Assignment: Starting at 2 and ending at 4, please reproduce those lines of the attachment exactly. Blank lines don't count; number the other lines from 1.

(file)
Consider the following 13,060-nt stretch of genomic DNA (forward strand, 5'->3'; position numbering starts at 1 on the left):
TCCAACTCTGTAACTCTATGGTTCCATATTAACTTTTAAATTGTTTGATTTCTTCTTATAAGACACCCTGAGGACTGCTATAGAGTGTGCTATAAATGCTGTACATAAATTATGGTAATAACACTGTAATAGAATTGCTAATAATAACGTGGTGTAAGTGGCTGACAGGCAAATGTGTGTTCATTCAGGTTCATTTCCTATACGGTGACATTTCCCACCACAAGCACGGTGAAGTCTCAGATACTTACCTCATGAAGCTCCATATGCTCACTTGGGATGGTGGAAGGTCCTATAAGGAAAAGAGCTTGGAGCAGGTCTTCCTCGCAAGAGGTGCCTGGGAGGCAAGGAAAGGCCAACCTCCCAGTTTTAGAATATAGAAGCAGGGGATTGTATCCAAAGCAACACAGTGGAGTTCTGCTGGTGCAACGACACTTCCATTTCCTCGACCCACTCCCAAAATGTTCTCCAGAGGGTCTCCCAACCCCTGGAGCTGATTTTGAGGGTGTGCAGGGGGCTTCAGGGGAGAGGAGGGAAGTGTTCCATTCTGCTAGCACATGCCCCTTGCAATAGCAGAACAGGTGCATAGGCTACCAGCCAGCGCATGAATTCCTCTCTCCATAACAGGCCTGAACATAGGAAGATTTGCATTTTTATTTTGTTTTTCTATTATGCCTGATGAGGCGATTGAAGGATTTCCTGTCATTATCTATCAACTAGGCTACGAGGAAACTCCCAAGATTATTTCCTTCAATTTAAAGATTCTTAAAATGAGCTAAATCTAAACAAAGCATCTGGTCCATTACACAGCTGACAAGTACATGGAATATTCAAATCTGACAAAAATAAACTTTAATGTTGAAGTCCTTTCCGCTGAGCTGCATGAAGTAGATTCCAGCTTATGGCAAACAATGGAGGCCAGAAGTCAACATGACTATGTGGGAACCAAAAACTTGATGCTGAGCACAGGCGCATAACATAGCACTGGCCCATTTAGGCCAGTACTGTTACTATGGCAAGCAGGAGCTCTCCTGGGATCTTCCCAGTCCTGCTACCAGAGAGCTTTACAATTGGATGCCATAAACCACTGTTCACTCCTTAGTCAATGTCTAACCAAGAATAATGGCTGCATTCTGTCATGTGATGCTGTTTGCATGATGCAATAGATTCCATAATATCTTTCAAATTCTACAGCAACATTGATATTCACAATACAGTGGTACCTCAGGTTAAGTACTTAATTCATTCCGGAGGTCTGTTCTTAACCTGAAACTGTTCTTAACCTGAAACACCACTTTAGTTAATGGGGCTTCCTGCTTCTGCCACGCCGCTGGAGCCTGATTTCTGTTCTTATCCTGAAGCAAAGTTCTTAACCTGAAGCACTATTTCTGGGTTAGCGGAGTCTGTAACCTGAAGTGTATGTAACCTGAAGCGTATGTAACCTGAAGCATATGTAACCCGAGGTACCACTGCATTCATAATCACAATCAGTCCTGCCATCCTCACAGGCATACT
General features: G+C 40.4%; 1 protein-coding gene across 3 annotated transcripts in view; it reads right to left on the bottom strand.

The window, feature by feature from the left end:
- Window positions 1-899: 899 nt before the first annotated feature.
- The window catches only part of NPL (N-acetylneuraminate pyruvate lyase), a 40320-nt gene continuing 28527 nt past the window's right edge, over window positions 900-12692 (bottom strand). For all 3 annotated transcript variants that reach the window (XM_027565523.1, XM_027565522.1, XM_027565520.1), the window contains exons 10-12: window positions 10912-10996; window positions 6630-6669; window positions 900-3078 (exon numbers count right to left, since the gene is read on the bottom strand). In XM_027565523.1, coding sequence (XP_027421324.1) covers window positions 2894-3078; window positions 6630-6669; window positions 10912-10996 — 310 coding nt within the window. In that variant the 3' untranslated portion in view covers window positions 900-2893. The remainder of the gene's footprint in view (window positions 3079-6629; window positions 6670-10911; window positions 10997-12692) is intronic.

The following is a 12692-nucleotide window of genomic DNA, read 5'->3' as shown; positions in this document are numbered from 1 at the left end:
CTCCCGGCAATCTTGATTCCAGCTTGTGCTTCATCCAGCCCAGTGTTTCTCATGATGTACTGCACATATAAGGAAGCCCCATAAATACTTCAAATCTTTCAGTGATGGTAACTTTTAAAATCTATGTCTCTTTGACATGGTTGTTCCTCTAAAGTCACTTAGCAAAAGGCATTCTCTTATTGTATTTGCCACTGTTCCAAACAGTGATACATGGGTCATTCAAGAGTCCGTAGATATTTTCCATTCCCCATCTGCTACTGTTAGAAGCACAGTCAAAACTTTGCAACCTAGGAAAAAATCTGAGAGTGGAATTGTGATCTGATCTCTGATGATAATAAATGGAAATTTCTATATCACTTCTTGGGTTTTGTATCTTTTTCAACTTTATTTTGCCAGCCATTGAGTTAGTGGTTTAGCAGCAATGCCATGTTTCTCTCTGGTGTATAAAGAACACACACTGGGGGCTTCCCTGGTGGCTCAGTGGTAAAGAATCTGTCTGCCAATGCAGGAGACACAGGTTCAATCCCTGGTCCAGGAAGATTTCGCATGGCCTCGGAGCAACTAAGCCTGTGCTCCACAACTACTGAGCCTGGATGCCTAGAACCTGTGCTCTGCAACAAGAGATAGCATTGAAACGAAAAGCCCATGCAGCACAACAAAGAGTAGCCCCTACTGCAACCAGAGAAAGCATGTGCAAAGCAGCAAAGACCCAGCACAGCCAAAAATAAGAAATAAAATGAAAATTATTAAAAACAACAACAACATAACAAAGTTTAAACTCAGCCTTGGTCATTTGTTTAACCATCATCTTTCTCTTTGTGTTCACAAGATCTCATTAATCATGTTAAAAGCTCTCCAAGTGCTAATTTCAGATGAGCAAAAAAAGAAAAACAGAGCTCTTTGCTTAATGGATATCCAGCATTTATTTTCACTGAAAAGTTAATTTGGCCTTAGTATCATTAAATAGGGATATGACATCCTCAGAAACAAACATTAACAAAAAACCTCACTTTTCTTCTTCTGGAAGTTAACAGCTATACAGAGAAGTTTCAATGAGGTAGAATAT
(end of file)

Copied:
TCCAACTCTGTAACTCTATGGTTCCATATTAACTTTTAAATTGTTTGATTTCTTCTTATAAGACACCCTGAGGACTGCTATAGAGTGTGCTATAAATGCTGTACATAAATTATGGTAATAACACTGTAATAGAATTGCTAATAATAACGTGGTGTAAGTGGCTGACAGGCAAATGTGTGTTCATTCAGGTTCATTTCCTATACGGTGACATTTCCCACCACAAGCACGGTGAAGTCTCAGATACTTACCTCATGAAGCTCCATATGCTCACTTGGGATGGTGGAAGGTCCTATAAGGAAAAGAGCTTGGAGCAGGTCTTCCTCGCAAGAGGTGCCTGGGAGGCAAGGAAAGGCCAACCTCCCAGTTTTAGAATATAGAAGCAGGGGATTGTATCCAAAGCAACACAGTGGAGTTCTGCTGGTGCAACGACACTTCCATTTCCTCGACCCACTCCCAAAATGTTCTCCAGAGGGTCTCCCAACCCCTGGAGCTGATTTTGAGGGTGTGCAGGGGGCTTCAGGGGAGAGGAGGGAAGTGTTCCATTCTGCTAGCACATGCCCCTTGCAATAGCAGAACAGGTGCATAGGCTACCAGCCAGCGCATGAATTCCTCTCTCCATAACAGGCCTGAACATAGGAAGATTTGCATTTTTATTTTGTTTTTCTATTATGCCTGATGAGGCGATTGAAGGATTTCCTGTCATTATCTATCAACTAGGCTACGAGGAAACTCCCAAGATTATTTCCTTCAATTTAAAGATTCTTAAAATGAGCTAAATCTAAACAAAGCATCTGGTCCATTACACAGCTGACAAGTACATGGAATATTCAAATCTGACAAAAATAAACTTTAATGTTGAAGTCCTTTCCGCTGAGCTGCATGAAGTAGATTCCAGCTTATGGCAAACAATGGAGGCCAGAAGTCAACATGACTATGTGGGAACCAAAAACTTGATGCTGAGCACAGGCGCATAACATAGCACTGGCCCATTTAGGCCAGTACTGTTACTATGGCAAGCAGGAGCTCTCCTGGGATCTTCCCAGTCCTGCTACCAGAGAGCTTTACAATTGGATGCCATAAACCACTGTTCACTCCTTAGTCAATGTCTAACCAAGAATAATGGCTGCATTCTGTCATGTGATGCTGTTTGCATGATGCAATAGATTCCATAATATCTTTCAAATTCTACAGCAACATTGATATTCACAATACAGTGGTACCTCAGGTTAAGTACTTAATTCATTCCGGAGGTCTGTTCTTAACCTGAAACTGTTCTTAACCTGAAACACCACTTTAGTTAATGGGGCTTCCTGCTTCTGCCACGCCGCTGGAGCCTGATTTCTGTTCTTATCCTGAAGCAAAGTTCTTAACCTGAAGCACTATTTCTGGGTTAGCGGAGTCTGTAACCTGAAGTGTATGTAACCTGAAGCGTATGTAACCTGAAGCATATGTAACCCGAGGTACCACTGCATTCATAATCACAATCAGTCCTGCCATCCTCACAGGCATACT
General features: G+C 40.4%; 1 protein-coding gene across 3 annotated transcripts in view; it reads right to left on the bottom strand.

The window, feature by feature from the left end: